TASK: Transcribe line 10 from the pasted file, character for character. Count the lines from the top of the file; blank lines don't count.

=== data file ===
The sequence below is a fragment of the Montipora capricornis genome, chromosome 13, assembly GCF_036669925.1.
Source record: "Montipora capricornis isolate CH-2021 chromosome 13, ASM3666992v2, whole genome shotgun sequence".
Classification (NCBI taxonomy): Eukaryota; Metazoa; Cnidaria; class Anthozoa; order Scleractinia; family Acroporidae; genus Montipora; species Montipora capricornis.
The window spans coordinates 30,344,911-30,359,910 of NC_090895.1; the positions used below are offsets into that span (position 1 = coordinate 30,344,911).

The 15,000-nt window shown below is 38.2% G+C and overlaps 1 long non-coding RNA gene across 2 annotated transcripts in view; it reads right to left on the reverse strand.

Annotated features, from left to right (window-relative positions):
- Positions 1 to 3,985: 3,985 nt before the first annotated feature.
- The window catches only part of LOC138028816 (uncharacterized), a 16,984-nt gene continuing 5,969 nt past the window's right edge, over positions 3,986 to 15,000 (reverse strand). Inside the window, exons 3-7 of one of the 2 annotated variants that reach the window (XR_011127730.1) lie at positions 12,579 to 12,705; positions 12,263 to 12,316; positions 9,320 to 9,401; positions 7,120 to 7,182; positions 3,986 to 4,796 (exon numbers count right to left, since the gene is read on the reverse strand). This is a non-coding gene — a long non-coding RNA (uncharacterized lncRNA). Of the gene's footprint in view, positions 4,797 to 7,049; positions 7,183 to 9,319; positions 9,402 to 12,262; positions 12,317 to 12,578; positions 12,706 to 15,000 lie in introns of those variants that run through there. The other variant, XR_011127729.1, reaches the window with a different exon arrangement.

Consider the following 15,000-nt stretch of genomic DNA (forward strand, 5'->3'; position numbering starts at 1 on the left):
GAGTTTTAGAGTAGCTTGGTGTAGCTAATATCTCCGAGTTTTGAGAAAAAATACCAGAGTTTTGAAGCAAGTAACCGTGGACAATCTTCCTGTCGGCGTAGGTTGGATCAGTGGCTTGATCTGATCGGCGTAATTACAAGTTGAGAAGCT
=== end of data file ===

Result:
GAGTTTTAGAGTAGCTTGGTGTAGCTAATATCTCCGAGTTTTGAGAAAAAATACCAGAGTTTTGAAGCAAGTAACCGTGGACAATCTTCCTGTCGGCGTAGGTTGGATCAGTGGCTTGATCTGATCGGCGTAATTACAAGTTGAGAAGCT